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Mar 14 2013

Where the Women Are…Not

Melissa McEwan at Shakesville is the latest atheist woman (in a very long line indeed) to give her personal answer to “Where are the women?” She starts by explaining why she isn’t part of the church. It isn’t just because she isn’t a believer.

The religious community in which I’d been raised did not allow female ministers, did not allow female presidents of the congregation, did not allow female elders, and did not, for most of my childhood, even allow female lectors to read the selected Bible readings during the service each week. Women were for teaching children—and for cleaning: Communionware, the kitchen, maybe a vestment.

I started asking questions about this disparity at age 7, possibly earlier. I got the usual bullshit answers that are used to justify these things. I was good enough to be an acolyte (especially since there were precious few teenage boys willing to do it) and scrub the toilets—both of which I did countless times—but not good enough to be ordained. I was less than.

Further, my objections to being told, on the one hand, that we are all equal in the eyes of god, and, on the other, that my gender nonetheless rendered me incapable of serving god in every capacity available to men, were greeted with contempt—and sometimes outright hostility. One minister told my mother that I needed to stop asking questions. Another told me I was “divisive,” at an age that required my looking up “divisive” in the dictionary when I got home from church to understand his meaning. Another told me that my rebellious attitude would find me pregnant or dead by the time I was 16.

Even then I found the conflation of the two…interesting.

This was a community of which I did not want to be a part—and I left it, even before I knew, with clarity and certainty, that I am an atheist.

Then she talks about what she found in movement atheism. Many of you can probably guess by now. You should still go read it.

Thanks to Sarah, who made sure I didn’t miss this post.

5 comments

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  1. 1
    Alverant

    Asking questions and noticing things is rebellion now?

  2. 2
    SallyStrange

    The final line is the kicker:

    I would say I felt exactly as welcome in movement atheism as I did at my Missouri Synod Lutheran Church, but that would be a lie. No one at St. Peter’s ever called me a stupid cunt because I disagreed with them.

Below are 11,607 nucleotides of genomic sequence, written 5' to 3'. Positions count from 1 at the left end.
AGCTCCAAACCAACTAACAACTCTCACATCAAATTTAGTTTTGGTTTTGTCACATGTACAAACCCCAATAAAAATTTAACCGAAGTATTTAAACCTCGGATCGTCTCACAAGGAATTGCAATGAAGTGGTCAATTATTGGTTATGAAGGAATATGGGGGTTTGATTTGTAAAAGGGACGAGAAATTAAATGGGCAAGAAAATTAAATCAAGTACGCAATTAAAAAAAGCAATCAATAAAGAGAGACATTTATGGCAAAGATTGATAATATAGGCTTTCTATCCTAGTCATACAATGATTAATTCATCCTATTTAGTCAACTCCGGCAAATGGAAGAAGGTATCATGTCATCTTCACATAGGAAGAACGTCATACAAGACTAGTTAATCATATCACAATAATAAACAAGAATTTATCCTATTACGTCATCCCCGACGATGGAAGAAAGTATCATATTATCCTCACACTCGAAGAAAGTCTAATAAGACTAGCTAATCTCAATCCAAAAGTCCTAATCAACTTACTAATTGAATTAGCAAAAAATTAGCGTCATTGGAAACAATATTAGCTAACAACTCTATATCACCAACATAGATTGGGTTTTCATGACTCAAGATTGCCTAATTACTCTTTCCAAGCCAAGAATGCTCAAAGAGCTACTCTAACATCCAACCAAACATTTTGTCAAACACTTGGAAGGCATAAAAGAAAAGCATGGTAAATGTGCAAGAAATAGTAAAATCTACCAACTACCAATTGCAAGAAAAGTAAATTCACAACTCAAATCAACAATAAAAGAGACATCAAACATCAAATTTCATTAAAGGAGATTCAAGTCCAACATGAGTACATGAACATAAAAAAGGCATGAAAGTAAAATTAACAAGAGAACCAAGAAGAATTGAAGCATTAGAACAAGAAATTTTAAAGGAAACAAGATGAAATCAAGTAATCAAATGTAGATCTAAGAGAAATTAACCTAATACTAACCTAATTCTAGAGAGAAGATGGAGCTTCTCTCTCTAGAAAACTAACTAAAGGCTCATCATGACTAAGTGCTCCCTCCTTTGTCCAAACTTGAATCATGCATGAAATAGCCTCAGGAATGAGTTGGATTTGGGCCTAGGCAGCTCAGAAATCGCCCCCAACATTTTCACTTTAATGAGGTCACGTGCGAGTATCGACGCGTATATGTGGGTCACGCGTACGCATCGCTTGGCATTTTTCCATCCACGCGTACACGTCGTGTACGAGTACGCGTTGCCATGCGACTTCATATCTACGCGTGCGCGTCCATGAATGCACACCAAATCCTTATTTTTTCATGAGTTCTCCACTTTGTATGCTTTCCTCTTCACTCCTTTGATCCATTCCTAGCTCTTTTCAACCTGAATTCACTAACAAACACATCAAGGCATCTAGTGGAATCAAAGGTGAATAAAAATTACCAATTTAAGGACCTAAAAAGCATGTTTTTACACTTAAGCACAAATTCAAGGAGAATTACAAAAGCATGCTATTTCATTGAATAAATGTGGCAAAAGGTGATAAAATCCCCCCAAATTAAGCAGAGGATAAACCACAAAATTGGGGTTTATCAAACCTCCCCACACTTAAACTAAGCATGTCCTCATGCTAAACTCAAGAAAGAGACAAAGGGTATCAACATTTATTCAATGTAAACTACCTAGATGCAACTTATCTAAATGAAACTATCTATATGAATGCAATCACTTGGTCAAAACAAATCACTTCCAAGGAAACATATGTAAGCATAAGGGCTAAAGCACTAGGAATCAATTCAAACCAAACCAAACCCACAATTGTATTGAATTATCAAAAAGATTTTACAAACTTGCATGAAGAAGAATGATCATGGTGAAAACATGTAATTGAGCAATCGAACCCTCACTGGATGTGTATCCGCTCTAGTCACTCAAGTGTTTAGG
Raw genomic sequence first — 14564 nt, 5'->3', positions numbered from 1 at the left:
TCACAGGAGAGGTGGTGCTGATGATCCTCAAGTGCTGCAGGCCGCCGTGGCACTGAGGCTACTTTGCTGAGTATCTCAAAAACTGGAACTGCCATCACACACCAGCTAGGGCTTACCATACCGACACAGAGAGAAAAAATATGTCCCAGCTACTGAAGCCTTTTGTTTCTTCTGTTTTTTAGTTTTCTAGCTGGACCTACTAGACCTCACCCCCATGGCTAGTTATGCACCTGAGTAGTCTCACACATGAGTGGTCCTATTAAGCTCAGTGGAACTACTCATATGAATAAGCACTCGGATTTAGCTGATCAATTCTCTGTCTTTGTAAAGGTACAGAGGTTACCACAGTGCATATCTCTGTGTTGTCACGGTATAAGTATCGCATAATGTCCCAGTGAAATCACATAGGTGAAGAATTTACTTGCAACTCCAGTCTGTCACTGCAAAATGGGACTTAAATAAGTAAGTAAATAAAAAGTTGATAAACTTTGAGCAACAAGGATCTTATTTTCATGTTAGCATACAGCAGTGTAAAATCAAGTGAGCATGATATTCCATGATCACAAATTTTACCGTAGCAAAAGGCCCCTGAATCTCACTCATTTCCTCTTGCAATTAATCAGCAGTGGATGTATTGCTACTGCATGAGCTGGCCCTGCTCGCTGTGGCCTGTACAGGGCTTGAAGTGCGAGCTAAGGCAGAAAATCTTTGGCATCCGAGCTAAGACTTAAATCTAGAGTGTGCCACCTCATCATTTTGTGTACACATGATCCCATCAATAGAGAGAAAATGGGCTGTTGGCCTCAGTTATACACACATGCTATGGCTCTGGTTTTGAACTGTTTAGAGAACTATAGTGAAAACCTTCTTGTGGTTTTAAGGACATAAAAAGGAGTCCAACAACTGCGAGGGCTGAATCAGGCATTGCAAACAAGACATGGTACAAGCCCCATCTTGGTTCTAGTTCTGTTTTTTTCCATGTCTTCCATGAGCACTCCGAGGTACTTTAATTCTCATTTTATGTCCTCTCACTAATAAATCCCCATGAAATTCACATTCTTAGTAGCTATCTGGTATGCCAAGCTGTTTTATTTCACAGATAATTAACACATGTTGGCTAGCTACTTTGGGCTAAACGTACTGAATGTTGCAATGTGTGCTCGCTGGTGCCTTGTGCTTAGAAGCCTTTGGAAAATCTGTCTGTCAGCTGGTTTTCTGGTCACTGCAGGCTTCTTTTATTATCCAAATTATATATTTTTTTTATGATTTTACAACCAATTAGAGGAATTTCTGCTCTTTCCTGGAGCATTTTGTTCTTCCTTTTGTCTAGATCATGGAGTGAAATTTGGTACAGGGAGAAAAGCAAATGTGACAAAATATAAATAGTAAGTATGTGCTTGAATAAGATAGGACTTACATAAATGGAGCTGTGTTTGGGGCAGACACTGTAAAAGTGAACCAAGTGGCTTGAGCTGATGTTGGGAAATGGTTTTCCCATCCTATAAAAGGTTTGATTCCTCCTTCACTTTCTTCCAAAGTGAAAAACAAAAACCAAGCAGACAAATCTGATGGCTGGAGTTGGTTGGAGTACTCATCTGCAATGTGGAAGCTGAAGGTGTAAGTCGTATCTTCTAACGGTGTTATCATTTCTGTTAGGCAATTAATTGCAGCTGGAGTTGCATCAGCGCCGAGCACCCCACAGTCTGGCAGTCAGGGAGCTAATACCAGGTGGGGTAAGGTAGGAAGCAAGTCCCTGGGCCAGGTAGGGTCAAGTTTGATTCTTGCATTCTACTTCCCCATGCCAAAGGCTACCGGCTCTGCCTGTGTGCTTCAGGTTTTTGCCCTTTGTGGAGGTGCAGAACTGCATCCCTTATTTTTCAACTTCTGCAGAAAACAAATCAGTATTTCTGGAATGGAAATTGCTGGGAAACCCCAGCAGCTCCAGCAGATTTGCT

Ayup.

  3. 3
    thefemalearchetype

    In terms of religious institutions, yes, asking questions is often viewed as rebellion. I was raised catholic and my experiences are very similar to Melissa’s in that my questions and concerns were rebuffed as being rebellious or improper. The priest at our local parish told my mother that I was a faithless hellion and she needed to get her daughter in check if I was to ever find a husband to put up with my wild feminism. I came to atheism because of that feminism, because I could not see reason in forced inequality and the bible seemed the work of immense human bigotry. Sadly, I still find that codified bigotry re-branded in the actions of a certain percentage of atheist leaders. It’s funny how the inconvenient aspects of religion are cast off but those power structures that keep people obedient and dissent silenced seem to stick around. I guess there will always be more work to do.

  4. 4
    Timid Atheist

    Melissa is wonderful. Her writing is straightforward and articulate. She turned me on to feminism which lead to my admitting my atheism. It wasn’t until recent I discovered she was an Atheist. I didn’t bother to read archives of Shakesville or I probably would have known. Either way her atheism is just one more reason why she’s so, so great. Thanks to her there is at least one safe place where people can have normal discussions that don’t turn into women having to prove beyond a reasonable doubt to a jury of men that what they say is actually true.

  5. 5
    LeftSidePositive

    I have a theory that EvoPsych is so popular among the brand of atheists to which Melissa is referring because it gives them a replacement justification for what that they used to have in their church to feel superior to women.

    Also, religion enforces that “don’t call the woman a cunt [even though she carries the sin of Eve and is here to be your helpmeet]” by a very dogmatic stance about being “right with God” and not “sinning” (and by cultivating a sense of godlike entitlement wherein you behave benevolently to those things that are obediently beneath you). It doesn’t teach empathy or basic common decency as the reason to treat women like human beings–Abrahamic religions, at least, are so entrenched in the women-as-lesser-and-sinful that they really can’t connect on that basic human decency level. So, when some smug guy leaves his church, “treat women with respect” is just another “dogma” from which he is “liberated” and he still has the empathy deficit from not learning to see women as equals or partners during his youth with the church.

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